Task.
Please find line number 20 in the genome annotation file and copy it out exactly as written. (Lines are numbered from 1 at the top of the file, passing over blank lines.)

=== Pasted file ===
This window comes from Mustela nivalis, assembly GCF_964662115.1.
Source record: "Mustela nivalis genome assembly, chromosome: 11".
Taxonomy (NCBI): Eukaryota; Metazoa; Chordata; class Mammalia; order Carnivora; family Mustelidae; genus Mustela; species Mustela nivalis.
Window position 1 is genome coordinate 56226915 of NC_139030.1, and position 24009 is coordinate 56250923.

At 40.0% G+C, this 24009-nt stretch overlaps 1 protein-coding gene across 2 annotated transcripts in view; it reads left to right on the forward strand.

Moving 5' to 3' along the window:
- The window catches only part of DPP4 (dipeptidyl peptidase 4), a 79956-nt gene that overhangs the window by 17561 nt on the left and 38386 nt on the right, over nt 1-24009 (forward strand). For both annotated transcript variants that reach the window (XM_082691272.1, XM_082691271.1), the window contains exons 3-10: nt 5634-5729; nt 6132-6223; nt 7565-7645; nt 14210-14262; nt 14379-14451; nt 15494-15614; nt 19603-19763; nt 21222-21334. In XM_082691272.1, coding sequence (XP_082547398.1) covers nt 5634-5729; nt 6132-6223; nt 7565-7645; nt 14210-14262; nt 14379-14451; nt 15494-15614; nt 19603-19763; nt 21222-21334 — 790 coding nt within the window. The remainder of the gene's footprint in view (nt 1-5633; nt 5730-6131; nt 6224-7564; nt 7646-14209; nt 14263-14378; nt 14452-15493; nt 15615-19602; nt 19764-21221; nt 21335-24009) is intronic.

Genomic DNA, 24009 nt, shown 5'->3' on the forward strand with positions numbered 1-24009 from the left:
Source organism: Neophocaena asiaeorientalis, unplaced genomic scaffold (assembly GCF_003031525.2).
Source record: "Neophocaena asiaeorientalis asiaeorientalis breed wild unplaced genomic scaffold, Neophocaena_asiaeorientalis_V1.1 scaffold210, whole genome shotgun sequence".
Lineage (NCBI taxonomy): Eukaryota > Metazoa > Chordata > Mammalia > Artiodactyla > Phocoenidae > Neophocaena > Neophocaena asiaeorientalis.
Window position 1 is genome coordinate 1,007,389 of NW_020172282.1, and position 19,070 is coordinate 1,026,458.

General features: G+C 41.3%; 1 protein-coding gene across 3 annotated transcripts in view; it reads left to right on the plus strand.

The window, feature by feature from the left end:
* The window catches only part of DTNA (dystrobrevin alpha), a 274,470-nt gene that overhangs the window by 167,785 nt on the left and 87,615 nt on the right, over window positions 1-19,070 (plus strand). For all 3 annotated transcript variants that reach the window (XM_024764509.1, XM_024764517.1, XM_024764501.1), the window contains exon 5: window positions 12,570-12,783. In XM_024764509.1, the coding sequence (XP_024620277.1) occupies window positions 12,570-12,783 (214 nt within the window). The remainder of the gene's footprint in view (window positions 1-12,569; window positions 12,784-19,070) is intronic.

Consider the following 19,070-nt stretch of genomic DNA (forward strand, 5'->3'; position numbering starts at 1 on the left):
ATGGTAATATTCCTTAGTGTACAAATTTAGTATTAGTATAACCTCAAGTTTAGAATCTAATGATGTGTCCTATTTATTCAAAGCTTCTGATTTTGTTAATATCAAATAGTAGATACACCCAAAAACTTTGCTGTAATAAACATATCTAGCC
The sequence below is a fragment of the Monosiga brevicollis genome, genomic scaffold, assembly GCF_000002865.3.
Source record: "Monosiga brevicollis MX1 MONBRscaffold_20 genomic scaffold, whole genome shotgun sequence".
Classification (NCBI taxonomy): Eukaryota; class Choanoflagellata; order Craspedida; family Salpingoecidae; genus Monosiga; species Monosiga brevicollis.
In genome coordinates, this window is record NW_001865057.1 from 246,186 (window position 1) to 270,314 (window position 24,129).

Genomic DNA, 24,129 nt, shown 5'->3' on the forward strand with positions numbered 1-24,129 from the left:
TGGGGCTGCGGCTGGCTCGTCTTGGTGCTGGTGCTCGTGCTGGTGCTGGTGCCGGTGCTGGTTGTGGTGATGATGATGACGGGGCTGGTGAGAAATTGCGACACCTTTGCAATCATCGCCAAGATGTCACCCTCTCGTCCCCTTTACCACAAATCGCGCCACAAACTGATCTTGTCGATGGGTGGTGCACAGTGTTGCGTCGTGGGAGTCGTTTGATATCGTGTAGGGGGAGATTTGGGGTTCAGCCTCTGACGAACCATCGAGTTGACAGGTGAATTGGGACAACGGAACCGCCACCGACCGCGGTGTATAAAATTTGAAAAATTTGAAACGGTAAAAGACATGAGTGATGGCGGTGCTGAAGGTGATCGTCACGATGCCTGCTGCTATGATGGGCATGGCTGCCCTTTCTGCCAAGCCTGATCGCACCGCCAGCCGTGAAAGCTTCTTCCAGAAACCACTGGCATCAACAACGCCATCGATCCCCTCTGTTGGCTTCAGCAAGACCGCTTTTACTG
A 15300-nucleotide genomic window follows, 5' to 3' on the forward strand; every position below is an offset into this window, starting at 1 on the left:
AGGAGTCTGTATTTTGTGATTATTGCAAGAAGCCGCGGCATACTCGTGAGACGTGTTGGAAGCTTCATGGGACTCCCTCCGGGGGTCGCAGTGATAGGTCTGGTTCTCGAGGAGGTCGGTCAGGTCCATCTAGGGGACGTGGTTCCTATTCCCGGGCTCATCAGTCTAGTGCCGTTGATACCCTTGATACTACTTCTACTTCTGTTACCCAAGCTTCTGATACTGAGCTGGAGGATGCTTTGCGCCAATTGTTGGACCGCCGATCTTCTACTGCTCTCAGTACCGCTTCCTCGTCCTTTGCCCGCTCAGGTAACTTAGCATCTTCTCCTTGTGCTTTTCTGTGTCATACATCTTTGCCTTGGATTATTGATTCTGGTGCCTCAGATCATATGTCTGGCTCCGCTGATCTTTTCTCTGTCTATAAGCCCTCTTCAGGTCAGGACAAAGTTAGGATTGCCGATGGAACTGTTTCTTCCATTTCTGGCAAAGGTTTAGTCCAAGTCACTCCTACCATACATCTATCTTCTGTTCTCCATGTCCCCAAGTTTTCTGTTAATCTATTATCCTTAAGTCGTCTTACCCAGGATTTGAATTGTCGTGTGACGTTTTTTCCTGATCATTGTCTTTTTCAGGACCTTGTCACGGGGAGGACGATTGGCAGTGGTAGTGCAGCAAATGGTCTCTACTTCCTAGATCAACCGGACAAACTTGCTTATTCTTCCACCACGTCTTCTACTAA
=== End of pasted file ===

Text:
Classification (NCBI taxonomy): Eukaryota; class Choanoflagellata; order Craspedida; family Salpingoecidae; genus Monosiga; species Monosiga brevicollis.